The cathedral High Altar has always seemed heavy and austere (as has much of the surrounding architecture) until that day. Walsingham transformed it. A huge and colourful draped tabernacle stood on the altar for the day-long Exposition of the Blessed Sacrament, and before it a great bowl burnt incense. Here we prayed, and lit tea-lights, placing them on the steps up to the altar – and before the day was done there were hundreds of poignant points of light, wreathed in the holy smoke. Never before had I felt God’s presence so powerfully in that towering building.

In the Lady Chapel (where else!) a smaller shrine statue stood. Here throughout the day there were talks on diverse subjects, including praying the rosary. And at noon, standing room only, there was a magnificent and uncompromisingly Catholic Mass (advertised prominently as such throughout the cathedral… not a word often to be seen there!). And if that were not enough, towards the end of the afternoon another amazing ‘first’: Choral Evensong with Benediction, and even more crowded. Canon Myles Davies intoned, the cathedral choir sang as superbly as ever, and to the tinklings of what I still cannot resist calling the Holy Bicycle Bells, the Bishop of Beverley gave Benediction to the faithful. Never before so many servers and acolytes, so many candles, so much fervent genuflection and crossings. Usually the showing of such obvious devotion at our cathedral feels as if it should be done surreptitiously so as not to give offensc: here, as at the Walsingham Shrine itself, it felt natural and right.

The day after, doubtless, all trace of this Holy Saturday would have disappeared, although even in that vast building the incense smell may have lingered. Looking back, it seems a miracle that it all happened at all (and that the roof did not indeed fall in). Liverpool Cathedral has always provided an overwhelming experience for the eyes and ears, and has, thank God, made space for all manner of events and styles of worship. There has always been room for The Beatles, for Hillsborough, for the wilder manifestations of youth praise, and even for what one comment terms the ‘tasteless pink graffiti’ of the Tracy Emin text beneath the west window. And now there has been space for the whole Walsingham experience, and for the manifestation of a churchmanship and a style of devotion probably unfamiliar to most visitors to the cathedral. The famous Anglican Umbrella shelters so many folk and fancies: on October 10th in Liverpool it spread even wider, and thank God that it did so.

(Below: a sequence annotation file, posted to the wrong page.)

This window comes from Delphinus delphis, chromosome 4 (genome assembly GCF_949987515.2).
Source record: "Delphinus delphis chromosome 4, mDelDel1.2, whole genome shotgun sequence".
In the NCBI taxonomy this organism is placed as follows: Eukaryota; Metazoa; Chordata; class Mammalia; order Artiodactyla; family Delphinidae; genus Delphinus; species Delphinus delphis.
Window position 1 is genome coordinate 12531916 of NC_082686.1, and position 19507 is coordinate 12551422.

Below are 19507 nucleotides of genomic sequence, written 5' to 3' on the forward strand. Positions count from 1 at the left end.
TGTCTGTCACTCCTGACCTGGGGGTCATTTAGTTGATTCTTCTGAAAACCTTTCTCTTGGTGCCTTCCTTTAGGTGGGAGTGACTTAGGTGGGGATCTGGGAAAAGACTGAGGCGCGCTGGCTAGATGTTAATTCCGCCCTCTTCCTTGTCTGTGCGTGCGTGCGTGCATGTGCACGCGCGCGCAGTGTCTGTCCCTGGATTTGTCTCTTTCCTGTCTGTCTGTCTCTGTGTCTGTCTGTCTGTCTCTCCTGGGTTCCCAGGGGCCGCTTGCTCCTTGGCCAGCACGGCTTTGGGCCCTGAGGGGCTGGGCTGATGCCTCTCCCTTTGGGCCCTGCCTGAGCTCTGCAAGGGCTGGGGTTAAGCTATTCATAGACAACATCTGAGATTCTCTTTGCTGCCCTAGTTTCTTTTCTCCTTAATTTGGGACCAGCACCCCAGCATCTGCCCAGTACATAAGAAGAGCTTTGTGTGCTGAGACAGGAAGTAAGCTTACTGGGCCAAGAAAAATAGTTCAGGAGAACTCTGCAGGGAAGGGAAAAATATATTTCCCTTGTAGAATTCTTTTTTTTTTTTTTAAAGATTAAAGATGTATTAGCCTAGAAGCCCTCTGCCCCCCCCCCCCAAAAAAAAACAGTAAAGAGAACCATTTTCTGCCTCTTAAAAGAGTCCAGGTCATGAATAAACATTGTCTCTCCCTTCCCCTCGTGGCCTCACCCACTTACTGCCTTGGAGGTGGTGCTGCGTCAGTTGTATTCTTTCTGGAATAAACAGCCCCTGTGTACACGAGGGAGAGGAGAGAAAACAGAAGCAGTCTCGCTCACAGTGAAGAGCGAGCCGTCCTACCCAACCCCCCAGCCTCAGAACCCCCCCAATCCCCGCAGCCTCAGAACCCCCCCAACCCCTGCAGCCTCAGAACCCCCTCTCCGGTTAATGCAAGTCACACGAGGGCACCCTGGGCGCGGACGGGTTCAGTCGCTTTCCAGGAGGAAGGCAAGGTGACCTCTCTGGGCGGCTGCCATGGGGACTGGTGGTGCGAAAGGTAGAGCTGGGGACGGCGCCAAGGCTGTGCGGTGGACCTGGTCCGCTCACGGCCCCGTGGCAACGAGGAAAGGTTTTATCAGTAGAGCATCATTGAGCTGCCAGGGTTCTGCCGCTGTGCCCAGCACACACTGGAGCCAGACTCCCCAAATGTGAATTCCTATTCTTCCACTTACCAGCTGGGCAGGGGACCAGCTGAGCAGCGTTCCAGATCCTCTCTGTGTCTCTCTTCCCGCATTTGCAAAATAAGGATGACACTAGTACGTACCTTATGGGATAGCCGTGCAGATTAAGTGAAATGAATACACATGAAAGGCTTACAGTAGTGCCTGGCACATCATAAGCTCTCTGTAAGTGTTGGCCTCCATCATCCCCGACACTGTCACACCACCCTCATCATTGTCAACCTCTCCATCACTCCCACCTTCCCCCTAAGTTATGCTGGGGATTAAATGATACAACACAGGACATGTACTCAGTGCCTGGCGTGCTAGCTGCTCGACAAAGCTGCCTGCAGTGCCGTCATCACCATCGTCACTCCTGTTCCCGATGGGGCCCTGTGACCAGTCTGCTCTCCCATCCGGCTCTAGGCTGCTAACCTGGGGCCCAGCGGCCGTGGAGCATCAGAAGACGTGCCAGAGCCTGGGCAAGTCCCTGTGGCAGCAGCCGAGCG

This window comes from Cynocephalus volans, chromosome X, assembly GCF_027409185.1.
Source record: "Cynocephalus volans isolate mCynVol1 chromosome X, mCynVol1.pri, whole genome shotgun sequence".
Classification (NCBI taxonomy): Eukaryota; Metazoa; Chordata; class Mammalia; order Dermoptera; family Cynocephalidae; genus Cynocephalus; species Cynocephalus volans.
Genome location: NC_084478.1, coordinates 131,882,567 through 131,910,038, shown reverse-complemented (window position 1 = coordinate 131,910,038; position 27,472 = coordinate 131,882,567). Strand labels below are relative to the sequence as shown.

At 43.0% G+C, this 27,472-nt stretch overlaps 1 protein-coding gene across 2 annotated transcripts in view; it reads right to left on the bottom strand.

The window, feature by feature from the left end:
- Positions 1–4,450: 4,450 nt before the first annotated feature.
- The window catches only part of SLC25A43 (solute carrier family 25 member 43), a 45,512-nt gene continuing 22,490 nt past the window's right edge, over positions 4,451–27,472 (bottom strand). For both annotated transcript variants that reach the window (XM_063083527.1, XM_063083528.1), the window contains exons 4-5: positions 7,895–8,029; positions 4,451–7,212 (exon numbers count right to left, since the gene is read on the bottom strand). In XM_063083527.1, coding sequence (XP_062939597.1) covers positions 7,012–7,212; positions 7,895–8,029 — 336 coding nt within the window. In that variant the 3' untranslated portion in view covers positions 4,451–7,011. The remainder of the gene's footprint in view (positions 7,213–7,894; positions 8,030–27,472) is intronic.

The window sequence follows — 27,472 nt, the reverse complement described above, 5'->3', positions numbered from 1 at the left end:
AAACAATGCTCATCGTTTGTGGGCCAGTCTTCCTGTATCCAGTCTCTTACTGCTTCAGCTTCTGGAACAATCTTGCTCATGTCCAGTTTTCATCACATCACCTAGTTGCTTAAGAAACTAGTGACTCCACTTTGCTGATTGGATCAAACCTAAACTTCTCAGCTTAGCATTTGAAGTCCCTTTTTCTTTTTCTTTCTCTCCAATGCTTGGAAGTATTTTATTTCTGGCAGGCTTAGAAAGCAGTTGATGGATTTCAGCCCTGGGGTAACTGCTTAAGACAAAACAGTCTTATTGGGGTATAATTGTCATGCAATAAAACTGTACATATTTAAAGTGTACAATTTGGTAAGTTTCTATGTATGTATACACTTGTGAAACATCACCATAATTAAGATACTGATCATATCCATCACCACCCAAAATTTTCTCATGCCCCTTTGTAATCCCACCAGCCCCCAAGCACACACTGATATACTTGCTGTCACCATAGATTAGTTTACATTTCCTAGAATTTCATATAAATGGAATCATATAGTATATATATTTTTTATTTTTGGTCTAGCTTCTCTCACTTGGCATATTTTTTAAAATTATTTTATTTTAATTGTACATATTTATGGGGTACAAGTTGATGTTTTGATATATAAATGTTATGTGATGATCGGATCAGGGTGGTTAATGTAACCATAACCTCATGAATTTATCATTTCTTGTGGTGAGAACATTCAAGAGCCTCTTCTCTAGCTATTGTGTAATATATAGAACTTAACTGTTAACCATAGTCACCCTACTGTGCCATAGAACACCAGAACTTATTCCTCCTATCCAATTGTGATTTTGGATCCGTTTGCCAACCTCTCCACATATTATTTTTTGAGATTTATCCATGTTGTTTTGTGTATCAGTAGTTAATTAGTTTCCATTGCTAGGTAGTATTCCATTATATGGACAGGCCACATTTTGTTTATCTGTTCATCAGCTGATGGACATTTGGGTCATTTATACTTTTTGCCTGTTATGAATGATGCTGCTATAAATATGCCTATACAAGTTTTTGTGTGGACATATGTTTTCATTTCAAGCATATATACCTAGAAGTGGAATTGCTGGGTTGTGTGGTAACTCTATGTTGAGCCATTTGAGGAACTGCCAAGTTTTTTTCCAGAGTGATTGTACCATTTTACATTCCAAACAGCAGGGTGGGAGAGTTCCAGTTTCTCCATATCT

When Mary came to Liverpool they opened wide the door
And bore her in with trumpets where she’d never been before.

The Great Space echoed brightly with the tinkling of the bell;
The sounding air was filled on high with incense’s sweet smell.

In skullcap and in cummerbund the purple bishops walked
And down each aisle and on each stair black-garbed incumbents stalked 

And in the Lady Chapel they celebrated ‘Mass’
And many a wondrous ritual came happily to pass.

Before the great High Altar the Sacrament was displayed
With soaring smoke and twinkling lights while queues of faithful prayed.

Workshops and presentations filled the great cathedral’s space
And all was happy festival in this our holy place.

Our Lady sat on high in glory  ‘neath the soaring tower
Her clone was in the Lady Chapel till the evening hour

To hear the word, then sit in state, surveying all the crowd
As choir and congregation for Benediction bowed.

When Mary left her Holy House, to Liverpool she came
And left us feeling that our lives might never be the same.

October 10th, 2009